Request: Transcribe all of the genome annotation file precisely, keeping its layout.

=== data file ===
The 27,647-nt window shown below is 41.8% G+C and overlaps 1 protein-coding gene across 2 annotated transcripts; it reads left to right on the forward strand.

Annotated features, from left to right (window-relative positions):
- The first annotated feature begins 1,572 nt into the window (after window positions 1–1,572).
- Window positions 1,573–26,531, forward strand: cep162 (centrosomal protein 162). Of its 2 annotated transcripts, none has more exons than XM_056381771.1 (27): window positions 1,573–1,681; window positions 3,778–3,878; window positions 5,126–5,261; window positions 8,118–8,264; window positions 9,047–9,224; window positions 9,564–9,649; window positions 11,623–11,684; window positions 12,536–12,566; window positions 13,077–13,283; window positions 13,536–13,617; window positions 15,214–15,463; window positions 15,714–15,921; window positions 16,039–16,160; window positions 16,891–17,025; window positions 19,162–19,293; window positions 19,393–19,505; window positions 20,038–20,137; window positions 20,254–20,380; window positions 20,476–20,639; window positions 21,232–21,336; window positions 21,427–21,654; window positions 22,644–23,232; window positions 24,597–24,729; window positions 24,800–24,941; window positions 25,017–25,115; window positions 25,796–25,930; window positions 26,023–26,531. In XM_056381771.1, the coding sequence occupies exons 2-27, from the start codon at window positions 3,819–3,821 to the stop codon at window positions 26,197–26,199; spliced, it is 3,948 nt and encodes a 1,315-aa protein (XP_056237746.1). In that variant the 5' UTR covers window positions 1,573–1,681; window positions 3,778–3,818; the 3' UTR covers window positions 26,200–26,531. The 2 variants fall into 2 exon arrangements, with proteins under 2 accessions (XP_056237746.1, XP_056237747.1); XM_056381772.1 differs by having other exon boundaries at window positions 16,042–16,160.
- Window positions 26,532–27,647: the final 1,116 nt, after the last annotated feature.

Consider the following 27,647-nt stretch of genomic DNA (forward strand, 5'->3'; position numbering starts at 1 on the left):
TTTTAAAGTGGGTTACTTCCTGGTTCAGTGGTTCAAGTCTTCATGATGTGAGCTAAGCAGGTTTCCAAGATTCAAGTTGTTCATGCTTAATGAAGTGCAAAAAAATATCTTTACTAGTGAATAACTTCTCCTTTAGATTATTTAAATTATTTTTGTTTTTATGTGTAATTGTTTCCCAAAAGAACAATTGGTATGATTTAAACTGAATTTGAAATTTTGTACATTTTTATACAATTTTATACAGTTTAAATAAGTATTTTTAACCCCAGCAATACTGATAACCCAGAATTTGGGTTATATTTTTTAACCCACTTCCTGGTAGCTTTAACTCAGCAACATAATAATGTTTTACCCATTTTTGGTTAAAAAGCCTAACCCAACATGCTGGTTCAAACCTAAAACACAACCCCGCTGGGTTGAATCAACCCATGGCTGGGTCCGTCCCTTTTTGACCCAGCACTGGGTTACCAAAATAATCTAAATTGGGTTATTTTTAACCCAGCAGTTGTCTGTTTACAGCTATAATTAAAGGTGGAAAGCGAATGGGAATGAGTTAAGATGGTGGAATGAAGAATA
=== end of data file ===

The 27,647-nt window shown below is 41.8% G+C and overlaps 1 protein-coding gene across 2 annotated transcripts; it reads left to right on the forward strand.

Annotated features, from left to right (window-relative positions):
- The first annotated feature begins 1,572 nt into the window (after window positions 1–1,572).
- Window positions 1,573–26,531, forward strand: cep162 (centrosomal protein 162). Of its 2 annotated transcripts, none has more exons than XM_056381771.1 (27): window positions 1,573–1,681; window positions 3,778–3,878; window positions 5,126–5,261; window positions 8,118–8,264; window positions 9,047–9,224; window positions 9,564–9,649; window positions 11,623–11,684; window positions 12,536–12,566; window positions 13,077–13,283; window positions 13,536–13,617; window positions 15,214–15,463; window positions 15,714–15,921; window positions 16,039–16,160; window positions 16,891–17,025; window positions 19,162–19,293; window positions 19,393–19,505; window positions 20,038–20,137; window positions 20,254–20,380; window positions 20,476–20,639; window positions 21,232–21,336; window positions 21,427–21,654; window positions 22,644–23,232; window positions 24,597–24,729; window positions 24,800–24,941; window positions 25,017–25,115; window positions 25,796–25,930; window positions 26,023–26,531. In XM_056381771.1, the coding sequence occupies exons 2-27, from the start codon at window positions 3,819–3,821 to the stop codon at window positions 26,197–26,199; spliced, it is 3,948 nt and encodes a 1,315-aa protein (XP_056237746.1). In that variant the 5' UTR covers window positions 1,573–1,681; window positions 3,778–3,818; the 3' UTR covers window positions 26,200–26,531. The 2 variants fall into 2 exon arrangements, with proteins under 2 accessions (XP_056237746.1, XP_056237747.1); XM_056381772.1 differs by having other exon boundaries at window positions 16,042–16,160.
- Window positions 26,532–27,647: the final 1,116 nt, after the last annotated feature.

Consider the following 27,647-nt stretch of genomic DNA (forward strand, 5'->3'; position numbering starts at 1 on the left):
TTTTAAAGTGGGTTACTTCCTGGTTCAGTGGTTCAAGTCTTCATGATGTGAGCTAAGCAGGTTTCCAAGATTCAAGTTGTTCATGCTTAATGAAGTGCAAAAAAATATCTTTACTAGTGAATAACTTCTCCTTTAGATTATTTAAATTATTTTTGTTTTTATGTGTAATTGTTTCCCAAAAGAACAATTGGTATGATTTAAACTGAATTTGAAATTTTGTACATTTTTATACAATTTTATACAGTTTAAATAAGTATTTTTAACCCCAGCAATACTGATAACCCAGAATTTGGGTTATATTTTTTAACCCACTTCCTGGTAGCTTTAACTCAGCAACATAATAATGTTTTACCCATTTTTGGTTAAAAAGCCTAACCCAACATGCTGGTTCAAACCTAAAACACAACCCCGCTGGGTTGAATCAACCCATGGCTGGGTCCGTCCCTTTTTGACCCAGCACTGGGTTACCAAAATAATCTAAATTGGGTTATTTTTAACCCAGCAGTTGTCTGTTTACAGCTATAATTAAAGGTGGAAAGCGAATGGGAATGAGTTAAGATGGTGGAATGAAGAATA